Amari Rodgers gives Washington another young, ascending WR. Rodgers, a senior, had his best season at Clemson last year – he posted 77 receptions and recorded 1,020 receiving yards, and was the lead man on the Tigers’ offense. Washington has a few young WR options like Cam Sims, Steven Sims, Kelvin Harmon, and last year’s fourth-round pick Antonio Gandy Golden, but none of those four players are irreplaceable. Rodgers can come into Washington with a chance to start in the slot immediately.
3.83 | Kellen Mond | QB | Texas A&M
It is no secret that Quarterback has been Washington’s Achilles heel the past two decades, and Washington has no clear answer under center past the 2021 NFL season. Washington also should be just as good if not better than they were this past year, so there is minimal reason to believe Washington will be drafting in the top 10 in the 2022 draft.
Fresh off a Senior Bowl MVP, in comes Kellen Mond, one of the biggest risers on draft boards since the end of this past collegiate season. Mond can take the entire 2021 season as a redshirt and soak up all he can from Fitzpatrick in the QB room which makes this pick a slam dunk for Washington. Though there is no guarantee he will succeed in improving his ability to make reads, at least Washington can provide an environment for Mond to learn how to be a pro, how to study film, and how to hone his blossoming skills.
Washington Football Team NFL Mock Draft Day 3:
4.125 | Trey Smith | IOL | Tennessee
The strength of Washington’s offensive line last season was Scherff, the all-pro right guard, but Washington was still incapable of getting a long-term contract signed with their 2015 first-rounder. Scherff is playing the 2021 season under the franchise tag which commands $18 million of salary. Unless something gives on either side, RG can quickly go from a strength to a glaring hole for Washington moving forward.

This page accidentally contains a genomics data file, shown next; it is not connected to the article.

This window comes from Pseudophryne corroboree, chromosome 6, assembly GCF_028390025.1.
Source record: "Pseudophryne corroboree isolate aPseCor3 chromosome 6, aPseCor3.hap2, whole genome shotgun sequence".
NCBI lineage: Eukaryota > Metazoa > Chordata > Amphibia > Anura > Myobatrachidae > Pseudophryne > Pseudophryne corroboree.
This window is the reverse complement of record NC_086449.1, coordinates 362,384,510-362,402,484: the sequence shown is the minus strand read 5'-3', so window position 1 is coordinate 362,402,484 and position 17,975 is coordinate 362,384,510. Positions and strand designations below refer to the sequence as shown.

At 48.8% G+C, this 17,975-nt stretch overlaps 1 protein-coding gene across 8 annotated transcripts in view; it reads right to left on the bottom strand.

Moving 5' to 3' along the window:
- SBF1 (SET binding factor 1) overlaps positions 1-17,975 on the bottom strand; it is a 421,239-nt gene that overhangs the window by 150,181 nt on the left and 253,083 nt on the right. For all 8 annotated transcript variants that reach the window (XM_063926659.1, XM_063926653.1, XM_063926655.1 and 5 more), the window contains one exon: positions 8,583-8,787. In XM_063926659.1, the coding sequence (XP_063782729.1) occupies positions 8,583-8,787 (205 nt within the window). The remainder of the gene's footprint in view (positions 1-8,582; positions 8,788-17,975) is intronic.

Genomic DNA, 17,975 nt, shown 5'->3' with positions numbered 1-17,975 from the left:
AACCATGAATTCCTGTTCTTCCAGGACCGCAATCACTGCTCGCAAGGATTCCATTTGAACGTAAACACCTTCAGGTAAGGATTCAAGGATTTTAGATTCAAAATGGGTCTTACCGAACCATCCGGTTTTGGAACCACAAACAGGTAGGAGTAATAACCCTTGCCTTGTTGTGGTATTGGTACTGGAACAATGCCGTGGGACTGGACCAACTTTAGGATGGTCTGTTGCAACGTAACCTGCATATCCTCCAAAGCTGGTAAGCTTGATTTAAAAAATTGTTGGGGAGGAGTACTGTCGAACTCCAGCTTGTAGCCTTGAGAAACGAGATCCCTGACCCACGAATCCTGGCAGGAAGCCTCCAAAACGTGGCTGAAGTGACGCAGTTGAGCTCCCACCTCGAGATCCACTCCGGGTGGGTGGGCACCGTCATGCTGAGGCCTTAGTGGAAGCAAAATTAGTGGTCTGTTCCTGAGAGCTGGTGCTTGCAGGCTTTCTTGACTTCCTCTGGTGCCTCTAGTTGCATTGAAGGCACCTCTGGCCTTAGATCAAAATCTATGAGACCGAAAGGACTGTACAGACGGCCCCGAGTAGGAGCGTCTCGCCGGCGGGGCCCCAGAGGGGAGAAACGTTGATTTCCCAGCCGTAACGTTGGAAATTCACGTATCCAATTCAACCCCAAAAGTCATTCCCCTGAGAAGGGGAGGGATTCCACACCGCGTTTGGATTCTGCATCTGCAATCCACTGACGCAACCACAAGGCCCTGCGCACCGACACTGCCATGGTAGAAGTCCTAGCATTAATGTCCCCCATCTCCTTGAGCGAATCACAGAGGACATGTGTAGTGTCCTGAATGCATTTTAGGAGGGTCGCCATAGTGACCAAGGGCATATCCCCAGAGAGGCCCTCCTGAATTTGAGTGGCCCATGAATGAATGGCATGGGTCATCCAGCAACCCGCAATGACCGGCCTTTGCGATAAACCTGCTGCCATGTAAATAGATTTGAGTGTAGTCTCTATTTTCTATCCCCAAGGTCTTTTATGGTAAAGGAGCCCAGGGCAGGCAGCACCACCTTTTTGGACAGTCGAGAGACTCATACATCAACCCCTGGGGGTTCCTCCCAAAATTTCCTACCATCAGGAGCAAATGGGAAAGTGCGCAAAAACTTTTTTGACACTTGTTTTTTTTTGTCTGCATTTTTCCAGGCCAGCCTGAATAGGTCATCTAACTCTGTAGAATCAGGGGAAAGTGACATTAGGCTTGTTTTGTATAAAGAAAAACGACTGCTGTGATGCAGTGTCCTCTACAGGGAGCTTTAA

Trey Smith has the skills, size, and power to start in the NFL immediately. Smith entered Tennessee as a tackle but found himself a home at right guard for the Vols. The biggest red flag for Smith is the medicals – Smith dealt with blood clots in his lungs over the 2018 season and has been taking blood thinners since 2019 to help prevent that issue. Medicals aside, Smith is a 6-6, 335 powerhouse, and at pick 125, Smith can be well worth the risk for Washington. He can prove to be a useful depth piece on the interior or even catapult to a starting role as soon as the 2022 season.
5.163 | Justin Hilliard | LB | Ohio State
Though he had a slow start to last season, Washington’s 2019 fifth-round LB Cole Holcomb is blossoming into a strong tackler that impacts the run game. However, besides Holcomb and veteran Jon Bostic, Washington is basically devoid at LB.
Hillard is a tough evaluation since he was the fourth linebacker on his own team in college. Furthermore, Hillard’s history of injuries (a bicep injury in 2018 and a torn Achilles in 2019) may also deter some teams from giving him a look. On film, Hillard showed a strong ability to diagnose run plays and make sound tackles. Though I do not think Hillard is as polished as Holcomb was coming out of the draft, Washington’s vacancy at SAM LB gives Hillard a shot to push for a roster spot and snaps.
7.244 | Luke Farrell | TE | Ohio State
Logan Thomas‘ emergence last season was a very welcome surprise for Washington. After having to move on from Jordan Reed, one of the most explosive tight ends in football when healthy, Washington was forced to find a replacement on the run. Thomas, a QB turned TE, was a revelation last year, showing athletic traits and ball skills that resulted in 72 catches for 670 yards.
Besides from Thomas, Washington is thin at TE, and this draft class is on the weaker side for playmaking tight ends. Farrell, however, would be the perfect complement for Logan Thomas. Though he is not an explosive athlete or a dynamic threat, Farrell relished the role of the grinder for Ohio State, frequently buried in the trenches blocking and creating opportunities for teammates.
7.246 | Tommy Doyle | OT | Miami OH|
With their final pick in the 2021 NFL draft, I envision Washington adding another developmental piece to their offensive line. Over three years in Miami, Ohio, Tommy Doyle played both tackle spots and his strength in the run game pops on film. Doyle needs to improve in pass protection, but overall, he would be a strong developmental piece to Washington’s offensive line.